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Frank Stella

Born: 1936 in Malden, Massachusetts. Nationality: American. Died 2024

Frank Stella studied at Phillips Academy, Andover, Massachusetts (1950-54) and at Princeton University (1954-58) where he was awarded a B.A. degree in History while also attending painting courses there.

After graduation he moved to New York where he began to produce minimalist, abstract paintings gaining early acclaim for his series of ‘black paintings’, geometric arrangements of black lines painted on raw canvas. Four of these were included in the exhibition ‘Sixteen Americans’ at the Museum of Modern Art in New York in 1959 when Stella was only 23 years old.

During the 1960s he began to experiment with curvilinear shapes and a greater range of colour; sometimes using shaped canvasses, some with deep relief features, introducing a sculptural element (which Stella referred to as his ‘maximalist’ paintings). By the 1980s and 1990s the desire to further exploit three-dimensionality led to large-scale, elaborately shaped, aluminium sculptures painted with exuberant colour, echoing the visual impact of advertising hoardings and evoking the urgent messages of contemporary consumer culture.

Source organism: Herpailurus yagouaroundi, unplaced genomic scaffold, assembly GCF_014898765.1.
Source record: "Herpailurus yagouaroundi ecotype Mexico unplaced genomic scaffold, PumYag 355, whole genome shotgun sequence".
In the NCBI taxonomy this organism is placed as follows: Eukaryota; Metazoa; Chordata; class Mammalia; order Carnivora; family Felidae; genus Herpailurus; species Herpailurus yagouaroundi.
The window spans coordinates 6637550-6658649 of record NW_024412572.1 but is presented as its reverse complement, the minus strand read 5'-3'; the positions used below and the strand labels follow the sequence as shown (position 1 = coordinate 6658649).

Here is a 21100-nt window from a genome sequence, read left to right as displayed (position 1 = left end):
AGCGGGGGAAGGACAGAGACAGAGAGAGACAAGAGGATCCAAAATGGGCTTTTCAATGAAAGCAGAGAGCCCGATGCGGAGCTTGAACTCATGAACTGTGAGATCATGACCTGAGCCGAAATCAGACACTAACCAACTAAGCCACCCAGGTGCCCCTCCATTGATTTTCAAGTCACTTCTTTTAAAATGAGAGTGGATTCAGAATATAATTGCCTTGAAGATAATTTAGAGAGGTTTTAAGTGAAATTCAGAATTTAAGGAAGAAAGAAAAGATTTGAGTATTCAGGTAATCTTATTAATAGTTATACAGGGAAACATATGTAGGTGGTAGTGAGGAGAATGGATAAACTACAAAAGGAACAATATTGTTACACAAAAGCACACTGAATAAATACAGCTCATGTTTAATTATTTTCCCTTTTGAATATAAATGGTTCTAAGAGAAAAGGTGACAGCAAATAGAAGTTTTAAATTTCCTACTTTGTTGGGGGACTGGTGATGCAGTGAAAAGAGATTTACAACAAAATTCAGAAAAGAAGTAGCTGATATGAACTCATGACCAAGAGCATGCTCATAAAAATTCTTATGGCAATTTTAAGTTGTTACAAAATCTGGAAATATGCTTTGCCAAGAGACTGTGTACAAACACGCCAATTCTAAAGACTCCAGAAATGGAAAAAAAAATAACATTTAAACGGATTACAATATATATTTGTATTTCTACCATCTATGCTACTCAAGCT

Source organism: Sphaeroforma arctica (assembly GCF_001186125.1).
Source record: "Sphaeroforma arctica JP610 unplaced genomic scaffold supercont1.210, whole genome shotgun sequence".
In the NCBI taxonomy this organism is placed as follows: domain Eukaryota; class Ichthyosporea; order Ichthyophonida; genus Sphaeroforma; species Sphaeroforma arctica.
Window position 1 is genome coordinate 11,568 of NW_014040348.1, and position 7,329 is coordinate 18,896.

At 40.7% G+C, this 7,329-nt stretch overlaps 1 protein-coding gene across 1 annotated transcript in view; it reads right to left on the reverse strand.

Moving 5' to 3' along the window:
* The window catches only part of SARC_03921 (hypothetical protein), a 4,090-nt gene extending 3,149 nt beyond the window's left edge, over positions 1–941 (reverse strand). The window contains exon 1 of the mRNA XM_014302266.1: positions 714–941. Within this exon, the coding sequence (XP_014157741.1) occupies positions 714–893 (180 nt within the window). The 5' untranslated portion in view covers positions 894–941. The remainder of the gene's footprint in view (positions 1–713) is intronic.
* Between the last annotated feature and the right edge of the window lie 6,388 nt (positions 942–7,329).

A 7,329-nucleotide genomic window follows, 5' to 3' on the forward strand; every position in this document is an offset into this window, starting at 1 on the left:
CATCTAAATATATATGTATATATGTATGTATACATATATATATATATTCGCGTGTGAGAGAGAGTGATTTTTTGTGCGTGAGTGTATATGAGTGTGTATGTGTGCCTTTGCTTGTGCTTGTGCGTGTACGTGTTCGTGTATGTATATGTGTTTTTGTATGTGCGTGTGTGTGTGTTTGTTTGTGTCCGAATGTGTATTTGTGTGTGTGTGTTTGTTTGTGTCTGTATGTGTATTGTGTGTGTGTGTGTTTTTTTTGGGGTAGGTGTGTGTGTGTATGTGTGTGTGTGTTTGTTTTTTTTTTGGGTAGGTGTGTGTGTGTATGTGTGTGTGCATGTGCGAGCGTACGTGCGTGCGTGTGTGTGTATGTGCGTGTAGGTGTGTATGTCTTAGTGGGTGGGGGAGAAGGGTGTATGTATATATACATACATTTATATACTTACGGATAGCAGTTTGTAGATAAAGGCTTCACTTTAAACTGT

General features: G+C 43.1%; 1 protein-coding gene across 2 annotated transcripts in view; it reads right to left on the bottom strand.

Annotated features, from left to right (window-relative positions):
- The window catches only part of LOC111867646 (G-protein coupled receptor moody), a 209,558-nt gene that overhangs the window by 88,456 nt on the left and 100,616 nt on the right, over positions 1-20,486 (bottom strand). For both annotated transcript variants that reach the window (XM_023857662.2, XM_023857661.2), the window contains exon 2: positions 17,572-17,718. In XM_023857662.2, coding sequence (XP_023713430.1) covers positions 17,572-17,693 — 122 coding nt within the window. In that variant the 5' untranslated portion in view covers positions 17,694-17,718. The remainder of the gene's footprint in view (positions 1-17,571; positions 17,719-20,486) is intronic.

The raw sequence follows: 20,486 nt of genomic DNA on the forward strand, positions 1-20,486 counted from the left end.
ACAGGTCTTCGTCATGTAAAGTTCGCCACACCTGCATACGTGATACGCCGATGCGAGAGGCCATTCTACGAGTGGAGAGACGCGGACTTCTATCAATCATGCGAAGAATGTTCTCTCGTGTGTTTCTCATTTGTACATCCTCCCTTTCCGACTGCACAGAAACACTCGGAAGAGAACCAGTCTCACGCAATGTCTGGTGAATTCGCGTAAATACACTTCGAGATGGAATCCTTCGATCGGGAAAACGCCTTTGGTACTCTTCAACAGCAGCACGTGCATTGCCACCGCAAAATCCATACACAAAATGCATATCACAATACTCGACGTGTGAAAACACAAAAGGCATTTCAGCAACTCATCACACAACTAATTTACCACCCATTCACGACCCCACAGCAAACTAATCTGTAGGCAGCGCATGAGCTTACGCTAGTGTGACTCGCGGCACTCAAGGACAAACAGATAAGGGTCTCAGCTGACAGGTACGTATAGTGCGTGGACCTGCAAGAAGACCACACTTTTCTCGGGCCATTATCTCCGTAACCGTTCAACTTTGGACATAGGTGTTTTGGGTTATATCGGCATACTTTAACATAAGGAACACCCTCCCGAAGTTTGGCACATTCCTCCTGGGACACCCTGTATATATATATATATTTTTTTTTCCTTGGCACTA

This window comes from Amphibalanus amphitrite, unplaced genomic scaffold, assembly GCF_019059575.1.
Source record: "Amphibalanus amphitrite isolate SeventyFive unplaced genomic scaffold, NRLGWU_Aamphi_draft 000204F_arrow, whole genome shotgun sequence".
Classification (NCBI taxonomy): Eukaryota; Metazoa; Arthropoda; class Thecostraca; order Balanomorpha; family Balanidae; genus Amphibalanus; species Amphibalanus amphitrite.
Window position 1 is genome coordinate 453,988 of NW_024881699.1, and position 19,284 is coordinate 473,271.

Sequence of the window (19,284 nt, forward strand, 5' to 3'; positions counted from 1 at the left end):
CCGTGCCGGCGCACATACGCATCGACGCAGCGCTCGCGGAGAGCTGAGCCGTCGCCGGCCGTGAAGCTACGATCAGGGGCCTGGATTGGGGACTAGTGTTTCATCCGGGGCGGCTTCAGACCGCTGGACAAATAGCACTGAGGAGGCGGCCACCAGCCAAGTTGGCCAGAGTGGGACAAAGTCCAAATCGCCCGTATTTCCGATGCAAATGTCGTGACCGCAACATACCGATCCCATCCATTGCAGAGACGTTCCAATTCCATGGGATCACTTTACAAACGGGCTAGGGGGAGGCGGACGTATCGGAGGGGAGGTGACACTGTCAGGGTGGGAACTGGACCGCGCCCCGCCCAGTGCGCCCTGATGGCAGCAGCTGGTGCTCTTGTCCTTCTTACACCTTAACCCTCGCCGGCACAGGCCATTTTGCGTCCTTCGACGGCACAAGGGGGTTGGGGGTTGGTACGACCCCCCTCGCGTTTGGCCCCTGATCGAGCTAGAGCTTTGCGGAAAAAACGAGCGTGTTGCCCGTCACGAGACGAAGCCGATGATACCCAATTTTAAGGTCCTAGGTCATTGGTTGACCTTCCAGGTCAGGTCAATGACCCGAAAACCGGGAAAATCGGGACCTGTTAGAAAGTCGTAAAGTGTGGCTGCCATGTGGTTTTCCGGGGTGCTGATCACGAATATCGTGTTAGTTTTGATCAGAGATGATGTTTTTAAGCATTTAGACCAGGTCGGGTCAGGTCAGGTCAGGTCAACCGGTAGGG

In the 1960s and 70s printmaking had become an important aspect of his art practice, mainly using the techniques of lithography and screen-printing. Typical examples are the two works in the Warwick collection.

Stella’s prolific exhibiting career has included major galleries throughout the world and continues to the present day (2021) and his work can be seen in many key international public art collections. He has received a number of prestigious awards including the New York Mayor's Award for Arts (1981),the Ordre des Arts et Lettres from the French Government (1989) and in 2009 he was presented with the National Medal of Arts(US) by President Barrack Obama.


Untitled (Striped Diagonally)
Hyena Stomp